Painting and photography as media for expression to me are like the yin-yang effect. They are complimentary tools that help me communicate in totally different ways, to express myself fully. I usually paint these stylized, or pure abstract works. I draw relatively well, transcribing the reality of objects as they appear. I also paint well. But I let go of this ability when I paint. I would rather paint with feeling like an African. I want to interpret form for its importance to the overall message. I want to paint the nose for its functionality-because you use it to breathe, not just as a well-formed cone on a cylinder. In breathing, the nose rises and falls. I want to ‘think’ like it happens in real life, not just record physical appearances. I want to get at the substance of things-the meaning and use for the eyes. Usually, every part of the human body has a function. I would like to suggest that in my drawing. Realism doesn’t allow me to achieve that. Realism is more like a small scratch, like you have a cup and you scratch the cup. If one wants to drink water, one pours it inside the cup. I am working this way generally in my paintings. I accept though, that there is a place for realism even in painting-in recording history, social documentary etc. In my paintings generally, I am doing proverbs (poetry). In my photography, it is prose. I look at the scene before me and take the photograph. This is enough realism. Then I go away and fantasize. I tell stories that are sometimes hyperboles, deeper than surface meanings. So, through painting and photography, I achieve a balance in my work. I can’t just continue taking photographs and using them as references for paintings. I take a lot of photography portraits. This allows me the liberty, when I paint, to close my eyes to immediate appearances, to unveil emotions.
The photographs I take are social documents with a double meaning. It’s a retelling of a story, and also it is archival, storing up memories. It’s exciting for me to find ways of retelling the story (when I tear them up and use them as ‘colour’ in my paintings). Every time I have this opportunity to eat into a story, I enjoy the new interpretation that emerges. After amassing and printing so many photographs, it became necessary for me to find ways of recycling them, to find new use for them by giving them new life. I sometimes don’t give the printed photographs to the owner-maybe they don’t come back for it, or I don’t have the time to start looking for them to give the pictures, or I think the colour synchrony of the print does not match what I had in mind when I took the shot. The joy is not immediately commercial- to print and sell the picture. The joy is to take the photograph. The photographs started speaking back at me. I began to study them for their colour as a common element I could inculcate in my painting. I found that certain colours appear more often in my society. So I would cut up the pictures for the colours. This discovery affected my vision in photography. Colour gained importance for me while taking the shot. I looked for ways to highlight hitherto subdued colours, to create contrasts. I would emphasize certain colours by framing my shot. Sometimes I emphasize the colour in post-editing, since I usually shoot in RAW image format.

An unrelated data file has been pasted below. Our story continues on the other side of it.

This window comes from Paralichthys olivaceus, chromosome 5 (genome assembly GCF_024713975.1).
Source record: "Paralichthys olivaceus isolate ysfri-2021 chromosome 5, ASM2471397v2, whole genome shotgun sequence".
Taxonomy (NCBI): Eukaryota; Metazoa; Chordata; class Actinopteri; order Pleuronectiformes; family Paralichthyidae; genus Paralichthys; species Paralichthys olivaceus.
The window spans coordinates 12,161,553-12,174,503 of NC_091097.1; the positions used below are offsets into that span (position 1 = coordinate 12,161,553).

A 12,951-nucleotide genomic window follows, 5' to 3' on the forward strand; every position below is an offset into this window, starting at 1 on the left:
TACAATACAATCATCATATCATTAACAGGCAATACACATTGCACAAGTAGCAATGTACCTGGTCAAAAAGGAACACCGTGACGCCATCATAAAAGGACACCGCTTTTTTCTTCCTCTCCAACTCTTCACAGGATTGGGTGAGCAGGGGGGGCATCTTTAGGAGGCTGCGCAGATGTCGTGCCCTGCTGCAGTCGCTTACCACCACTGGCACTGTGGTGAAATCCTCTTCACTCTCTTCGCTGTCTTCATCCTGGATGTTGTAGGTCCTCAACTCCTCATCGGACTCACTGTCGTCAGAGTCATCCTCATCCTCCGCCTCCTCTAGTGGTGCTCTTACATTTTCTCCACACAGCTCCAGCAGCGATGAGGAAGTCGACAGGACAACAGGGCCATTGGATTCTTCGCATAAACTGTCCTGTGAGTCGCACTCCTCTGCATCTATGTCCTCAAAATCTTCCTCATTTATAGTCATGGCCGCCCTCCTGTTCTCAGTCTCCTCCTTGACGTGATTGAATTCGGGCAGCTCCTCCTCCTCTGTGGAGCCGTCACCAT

Every time I look at a scene, I think of squeezing out colour. This is particularly interesting in night photography when colours are not bleached by the sun. At this time, colours are most intense. These small bursts of colour contrast very well with the black of night.